In addition, one district court has published a lengthy opinion on the subject. See United States v. Khan, 774 F. Supp. 748 (E.D.N.Y. 1991). Furthermore, our own circuit has ruled on a similar procedure. See United States v. Rojas, 898 F.2d 40 (5th Cir. 1990) (permitting magistrate judges to hold evidentiary hearings regarding the voluntariness of a defendant's plea).
Magistrate Judges Division of the Administrative Office of the United States Courts, A Constitutional Analysis of Magistrate Judge Authority, 150 F.R.D. 247, 306 (1993). The Judicial Conference took the same position in a 1981 report to Congress, reasoning that "it is preferable for the judge who is later to pronounce judgment and determine the sentence to conduct the [plea] proceeding." Judicial Conference of the United States, The Federal Magistrate System: Report to the Congress by the Judicial Conference of the United States 52 (1981). The prevalence of this practice in our circuit and the serious constitutional questions that it raises warrants a discussion of its propriety from our court.
Determining whether a judicial duty is properly delegable to a magistrate requires a two-step analysis. First, we must ask whether Congress, in passing legislation governing magistrate judges, intended for them to perform the duty in question. Second, we must consider whether the delegation of the duty to a magistrate judge offends the principles of Article III of the Constitution. We turn first to the statutory question.
The statutory authority of a magistrate judge is set out in 28 U.S.C. §(s) 636 (The Magistrates Act). Among other things, the Act provides:
(b)(1) Notwithstanding any provision of law to the contrary —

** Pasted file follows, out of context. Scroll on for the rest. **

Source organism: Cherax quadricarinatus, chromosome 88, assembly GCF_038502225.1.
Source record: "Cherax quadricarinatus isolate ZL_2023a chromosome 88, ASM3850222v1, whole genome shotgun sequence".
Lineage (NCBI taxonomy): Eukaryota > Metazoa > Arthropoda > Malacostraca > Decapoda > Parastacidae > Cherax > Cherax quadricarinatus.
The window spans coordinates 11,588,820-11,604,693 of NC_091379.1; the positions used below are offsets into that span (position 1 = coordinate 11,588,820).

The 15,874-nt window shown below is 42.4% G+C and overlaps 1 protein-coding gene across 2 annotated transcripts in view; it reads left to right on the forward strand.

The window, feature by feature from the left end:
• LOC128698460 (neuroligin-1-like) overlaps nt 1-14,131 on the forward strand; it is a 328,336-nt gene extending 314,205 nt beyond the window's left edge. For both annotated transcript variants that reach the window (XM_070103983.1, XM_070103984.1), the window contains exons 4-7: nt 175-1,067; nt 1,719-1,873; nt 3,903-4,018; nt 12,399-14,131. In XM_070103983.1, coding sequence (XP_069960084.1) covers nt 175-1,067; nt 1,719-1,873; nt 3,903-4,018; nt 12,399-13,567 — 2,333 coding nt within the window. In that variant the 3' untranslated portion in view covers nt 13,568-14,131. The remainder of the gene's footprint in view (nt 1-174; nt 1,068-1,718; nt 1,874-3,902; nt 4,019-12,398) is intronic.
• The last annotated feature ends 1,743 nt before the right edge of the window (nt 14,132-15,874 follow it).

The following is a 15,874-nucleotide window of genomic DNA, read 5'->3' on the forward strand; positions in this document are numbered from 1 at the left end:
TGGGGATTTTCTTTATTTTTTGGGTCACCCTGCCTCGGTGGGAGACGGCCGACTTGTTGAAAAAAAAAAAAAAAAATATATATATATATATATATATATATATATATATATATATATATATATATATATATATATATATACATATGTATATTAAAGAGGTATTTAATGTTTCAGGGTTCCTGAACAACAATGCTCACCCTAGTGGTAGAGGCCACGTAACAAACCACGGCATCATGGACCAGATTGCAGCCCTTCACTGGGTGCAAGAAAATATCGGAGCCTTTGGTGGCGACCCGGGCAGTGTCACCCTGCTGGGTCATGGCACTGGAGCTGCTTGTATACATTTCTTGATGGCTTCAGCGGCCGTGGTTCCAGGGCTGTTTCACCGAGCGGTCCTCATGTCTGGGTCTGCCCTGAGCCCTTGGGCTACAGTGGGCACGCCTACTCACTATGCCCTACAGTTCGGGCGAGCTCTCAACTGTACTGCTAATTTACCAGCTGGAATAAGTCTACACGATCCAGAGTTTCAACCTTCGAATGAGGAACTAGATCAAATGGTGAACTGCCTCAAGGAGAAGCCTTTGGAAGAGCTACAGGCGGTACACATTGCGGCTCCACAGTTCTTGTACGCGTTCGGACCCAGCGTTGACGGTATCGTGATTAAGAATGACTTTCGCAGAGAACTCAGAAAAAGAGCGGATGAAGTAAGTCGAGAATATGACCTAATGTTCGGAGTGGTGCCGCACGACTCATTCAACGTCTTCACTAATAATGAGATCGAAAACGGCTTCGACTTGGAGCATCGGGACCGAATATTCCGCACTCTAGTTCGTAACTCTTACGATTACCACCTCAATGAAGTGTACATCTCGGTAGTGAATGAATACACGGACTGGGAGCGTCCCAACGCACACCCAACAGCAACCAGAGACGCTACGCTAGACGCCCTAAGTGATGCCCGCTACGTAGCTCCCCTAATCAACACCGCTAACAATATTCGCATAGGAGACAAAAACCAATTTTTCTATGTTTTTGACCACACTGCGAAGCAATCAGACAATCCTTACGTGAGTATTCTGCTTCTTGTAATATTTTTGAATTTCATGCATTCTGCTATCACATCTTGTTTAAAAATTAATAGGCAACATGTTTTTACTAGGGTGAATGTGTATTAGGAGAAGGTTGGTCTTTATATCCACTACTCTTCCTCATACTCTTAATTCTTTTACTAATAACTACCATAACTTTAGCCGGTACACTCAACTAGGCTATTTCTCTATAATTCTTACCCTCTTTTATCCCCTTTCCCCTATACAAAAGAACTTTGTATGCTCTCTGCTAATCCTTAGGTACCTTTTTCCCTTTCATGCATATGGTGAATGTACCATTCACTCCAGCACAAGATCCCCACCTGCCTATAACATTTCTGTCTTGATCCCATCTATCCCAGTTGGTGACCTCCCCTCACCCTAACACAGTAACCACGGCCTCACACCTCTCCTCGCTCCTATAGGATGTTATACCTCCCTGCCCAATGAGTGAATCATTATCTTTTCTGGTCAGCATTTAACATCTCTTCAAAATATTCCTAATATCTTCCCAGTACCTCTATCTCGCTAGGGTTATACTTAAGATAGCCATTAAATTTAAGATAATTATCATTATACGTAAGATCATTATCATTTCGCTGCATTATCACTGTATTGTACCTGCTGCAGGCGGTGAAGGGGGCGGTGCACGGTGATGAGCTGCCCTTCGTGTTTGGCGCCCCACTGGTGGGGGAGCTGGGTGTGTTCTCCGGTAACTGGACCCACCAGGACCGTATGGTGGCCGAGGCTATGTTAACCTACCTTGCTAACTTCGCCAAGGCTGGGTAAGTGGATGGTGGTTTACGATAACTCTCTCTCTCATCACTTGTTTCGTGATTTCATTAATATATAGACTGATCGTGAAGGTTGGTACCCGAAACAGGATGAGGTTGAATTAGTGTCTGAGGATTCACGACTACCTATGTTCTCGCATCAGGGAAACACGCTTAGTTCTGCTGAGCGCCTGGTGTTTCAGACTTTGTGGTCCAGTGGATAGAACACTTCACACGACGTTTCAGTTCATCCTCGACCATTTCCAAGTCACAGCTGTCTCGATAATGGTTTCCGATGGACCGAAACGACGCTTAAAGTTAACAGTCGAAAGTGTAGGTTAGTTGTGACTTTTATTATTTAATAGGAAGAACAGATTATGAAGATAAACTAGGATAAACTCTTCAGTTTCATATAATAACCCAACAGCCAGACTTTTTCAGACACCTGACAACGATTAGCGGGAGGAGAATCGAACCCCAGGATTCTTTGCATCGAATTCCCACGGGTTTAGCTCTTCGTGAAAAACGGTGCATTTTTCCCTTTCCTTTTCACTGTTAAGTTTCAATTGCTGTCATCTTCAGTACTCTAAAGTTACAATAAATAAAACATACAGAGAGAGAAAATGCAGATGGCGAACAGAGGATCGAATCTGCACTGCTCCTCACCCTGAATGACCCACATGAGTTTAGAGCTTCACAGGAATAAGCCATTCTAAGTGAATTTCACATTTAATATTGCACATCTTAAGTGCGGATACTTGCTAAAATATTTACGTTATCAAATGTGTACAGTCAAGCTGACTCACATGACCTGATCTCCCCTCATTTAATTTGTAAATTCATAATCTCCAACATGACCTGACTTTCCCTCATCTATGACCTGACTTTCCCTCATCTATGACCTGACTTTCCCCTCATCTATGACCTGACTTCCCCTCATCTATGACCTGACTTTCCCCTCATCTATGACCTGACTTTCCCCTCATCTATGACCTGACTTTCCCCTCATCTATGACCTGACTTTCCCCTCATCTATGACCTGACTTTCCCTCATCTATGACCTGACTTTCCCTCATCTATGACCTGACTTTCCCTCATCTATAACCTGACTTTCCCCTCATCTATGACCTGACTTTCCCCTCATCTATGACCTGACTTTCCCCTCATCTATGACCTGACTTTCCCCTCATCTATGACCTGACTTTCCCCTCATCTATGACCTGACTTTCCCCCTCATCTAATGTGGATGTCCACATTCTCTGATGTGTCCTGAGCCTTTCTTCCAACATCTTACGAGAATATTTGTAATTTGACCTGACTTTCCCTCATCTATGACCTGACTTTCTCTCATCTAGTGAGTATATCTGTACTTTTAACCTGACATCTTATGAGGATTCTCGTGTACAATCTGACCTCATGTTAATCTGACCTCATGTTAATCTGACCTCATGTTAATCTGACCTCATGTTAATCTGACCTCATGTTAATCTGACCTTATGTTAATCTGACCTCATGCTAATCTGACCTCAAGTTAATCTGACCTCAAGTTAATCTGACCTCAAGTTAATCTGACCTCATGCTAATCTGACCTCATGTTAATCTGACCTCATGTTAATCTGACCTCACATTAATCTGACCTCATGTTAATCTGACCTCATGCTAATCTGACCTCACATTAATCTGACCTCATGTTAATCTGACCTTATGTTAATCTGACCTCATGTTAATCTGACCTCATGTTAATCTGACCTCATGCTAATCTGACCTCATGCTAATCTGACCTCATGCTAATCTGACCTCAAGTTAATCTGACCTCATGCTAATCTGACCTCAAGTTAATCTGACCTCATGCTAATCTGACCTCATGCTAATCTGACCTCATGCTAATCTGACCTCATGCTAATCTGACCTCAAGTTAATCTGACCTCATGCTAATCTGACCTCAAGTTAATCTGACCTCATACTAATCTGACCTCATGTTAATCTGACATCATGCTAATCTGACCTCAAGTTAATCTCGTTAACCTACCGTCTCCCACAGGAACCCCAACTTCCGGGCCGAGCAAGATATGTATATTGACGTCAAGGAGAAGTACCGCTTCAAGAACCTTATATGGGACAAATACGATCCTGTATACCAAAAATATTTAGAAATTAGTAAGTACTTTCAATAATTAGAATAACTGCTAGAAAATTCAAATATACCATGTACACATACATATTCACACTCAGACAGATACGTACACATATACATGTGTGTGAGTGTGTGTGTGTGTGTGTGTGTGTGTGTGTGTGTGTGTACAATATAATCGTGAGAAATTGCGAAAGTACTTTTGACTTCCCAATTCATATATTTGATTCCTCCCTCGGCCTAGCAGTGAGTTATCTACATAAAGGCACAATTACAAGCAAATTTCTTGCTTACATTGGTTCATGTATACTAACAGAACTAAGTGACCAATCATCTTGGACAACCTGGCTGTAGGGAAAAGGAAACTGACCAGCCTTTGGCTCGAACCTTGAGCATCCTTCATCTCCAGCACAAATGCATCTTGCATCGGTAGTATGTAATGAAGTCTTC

(A) a judge may designate a magistrate to hear and determine any pretrial matter pending before the court, except a motion . . . to dismiss or quash an indictment or information made by the defendant, [or] to suppress evidence in a criminal case . . . . A judge of the court may reconsider any pretrial matter under this subparagraph (A) where it has been shown that the magistrate's order is clearly erroneous or contrary to law.
(B) a judge may also designate a magistrate to conduct hearings, including evidentiary hearings, and to submit to a judge of the court proposed findings of fact and recommendations for the disposition, by a judge of the court, of any motion excepted in subparagraph (A). . . .
28 U.S.C. §(s) 636(b)(1)(A)-(B). Apart from this express assignment of duties, the Act further states that "[a] magistrate may be assigned such additional duties as are not inconsistent with the Constitution and laws of the United States." 28 U.S.C. Section(s) 636(b)(3).
Although, by virtue of Section(s) 636(b)(3), constitutional and statutory inquiries into magisterial authority necessarily cover much the same ground, we consider the two issues separately.
The Supreme Court construed the statutory bases of magisterial authority in criminal matters in two recent decisions, United States v. Peretz, 501 U.S. 923, 111 S. Ct. 2661, 115 L. Ed. 2d 808 (1991), and Gomez v. United States, 490 U.S. 898, 109 S. Ct. 2237, 104 L. Ed. 2d 923 (1989). In both cases, the Court considered whether Congress intended for magistrate judges to have the power to conduct voir dire. In Gomez, the Court held that the Magistrates Act did not confer upon magistrate judges the unlimited authority to oversee voir dire. Gomez, 490 U.S. at 873-76, 109 S. Ct. at 2247-48. Peretz, however, clarified and narrowed the Gomez holding by reading the Magistrates Act to permit magistrate judges to conduct voir dire with the parties' consent. Peretz, 501 U.S. at 927-28, 111 S. Ct. at 2664.